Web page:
On the surface, it’s obvious why the NFL has chosen to do business with China. If the NFL ever can establish a foothold in the most populous nation on the planet, a billion-dollar enterprise will move much more quickly toward becoming a trillion-dollar behemoth.
But the “why China?” question goes deeper than profits. China continues to be a communist regime, with all the hallmarks of an authoritarian regime, with an ongoing assault on basic human rights.
The NFL nevertheless has been openly flirting with China for several years now, courting a burgeoning middle class in the 1.38-billion-person nation, trying to stage games there, and relishing the playing of European games in the early afternoon — which in turn puts those games on TV live in China in prime time.
Aiding the NFL’s China agenda will be an indoor football league backed by Ron Jaworski and Dick Vermeil, which is scheduled to finally launch its first season on October 1.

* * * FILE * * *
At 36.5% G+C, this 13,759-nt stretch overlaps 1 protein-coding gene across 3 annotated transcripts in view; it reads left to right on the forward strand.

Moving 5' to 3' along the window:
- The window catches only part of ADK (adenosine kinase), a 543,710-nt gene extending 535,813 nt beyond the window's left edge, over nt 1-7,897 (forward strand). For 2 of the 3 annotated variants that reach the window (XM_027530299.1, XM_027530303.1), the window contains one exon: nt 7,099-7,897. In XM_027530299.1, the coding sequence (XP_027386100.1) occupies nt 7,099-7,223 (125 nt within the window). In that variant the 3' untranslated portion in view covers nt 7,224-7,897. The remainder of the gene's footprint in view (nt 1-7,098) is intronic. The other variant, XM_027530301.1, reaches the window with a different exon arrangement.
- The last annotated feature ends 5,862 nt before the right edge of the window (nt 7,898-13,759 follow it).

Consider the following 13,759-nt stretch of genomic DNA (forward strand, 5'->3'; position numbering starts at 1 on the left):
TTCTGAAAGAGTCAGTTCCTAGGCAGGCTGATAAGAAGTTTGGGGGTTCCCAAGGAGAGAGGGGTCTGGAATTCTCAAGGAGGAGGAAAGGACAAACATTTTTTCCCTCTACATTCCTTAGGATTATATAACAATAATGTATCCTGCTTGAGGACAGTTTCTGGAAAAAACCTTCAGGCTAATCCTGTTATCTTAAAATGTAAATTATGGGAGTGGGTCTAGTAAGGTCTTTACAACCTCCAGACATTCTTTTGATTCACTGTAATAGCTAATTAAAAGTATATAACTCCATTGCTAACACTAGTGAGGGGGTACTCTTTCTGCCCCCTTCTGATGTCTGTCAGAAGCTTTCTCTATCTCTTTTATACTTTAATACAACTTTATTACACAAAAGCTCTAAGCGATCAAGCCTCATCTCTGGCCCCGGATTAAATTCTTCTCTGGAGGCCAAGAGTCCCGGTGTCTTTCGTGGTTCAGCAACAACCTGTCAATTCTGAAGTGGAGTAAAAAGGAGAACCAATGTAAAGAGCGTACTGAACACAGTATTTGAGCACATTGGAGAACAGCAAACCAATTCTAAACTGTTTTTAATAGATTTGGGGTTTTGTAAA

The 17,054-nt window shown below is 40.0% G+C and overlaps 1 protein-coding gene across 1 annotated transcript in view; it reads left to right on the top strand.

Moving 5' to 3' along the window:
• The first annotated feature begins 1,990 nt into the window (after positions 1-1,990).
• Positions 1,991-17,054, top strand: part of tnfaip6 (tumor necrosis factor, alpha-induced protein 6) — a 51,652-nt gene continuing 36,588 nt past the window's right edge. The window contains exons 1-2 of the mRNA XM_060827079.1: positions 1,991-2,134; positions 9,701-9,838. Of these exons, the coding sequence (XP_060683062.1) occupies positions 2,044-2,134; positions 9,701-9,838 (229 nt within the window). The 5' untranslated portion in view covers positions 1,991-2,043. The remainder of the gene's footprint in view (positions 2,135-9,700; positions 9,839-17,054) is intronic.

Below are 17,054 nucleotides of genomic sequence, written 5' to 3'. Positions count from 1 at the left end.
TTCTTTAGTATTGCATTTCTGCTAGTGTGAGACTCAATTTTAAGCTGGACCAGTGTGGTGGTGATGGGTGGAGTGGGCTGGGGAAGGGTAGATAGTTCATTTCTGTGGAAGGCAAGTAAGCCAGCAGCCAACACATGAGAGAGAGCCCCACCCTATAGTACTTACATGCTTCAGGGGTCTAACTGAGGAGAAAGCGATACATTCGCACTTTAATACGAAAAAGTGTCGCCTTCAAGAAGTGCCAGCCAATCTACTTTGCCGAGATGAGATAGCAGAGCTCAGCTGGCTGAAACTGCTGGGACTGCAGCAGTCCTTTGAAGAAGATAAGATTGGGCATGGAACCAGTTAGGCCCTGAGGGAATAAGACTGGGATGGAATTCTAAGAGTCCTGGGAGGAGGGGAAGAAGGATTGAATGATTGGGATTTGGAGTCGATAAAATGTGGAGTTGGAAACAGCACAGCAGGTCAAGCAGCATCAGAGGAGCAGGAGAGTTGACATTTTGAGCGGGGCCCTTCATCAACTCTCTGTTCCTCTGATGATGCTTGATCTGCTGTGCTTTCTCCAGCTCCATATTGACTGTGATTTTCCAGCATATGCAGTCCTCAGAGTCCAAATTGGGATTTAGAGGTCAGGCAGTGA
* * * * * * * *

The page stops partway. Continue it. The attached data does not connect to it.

The only opposition to playing in China from within the NFL arises from not the oppressive political climate but from the amount of time it takes to get there. Not once has any team or league executive publicly asked whether doing business with China meshes with the principles for which the league stands.
Externally, the question rarely if ever gets asked. (The only item I could find online raising the issue came earlier this year from Ty Schalter of TheComeback.com.) I’m ashamed to admit that I hadn’t even thought about it until someone who works within the broader pro football machine asked me the question earlier today: Why China?
Again, the easy answer is money. The tougher questions apparently aren’t being posed directly to the NFL, and possibly never will be.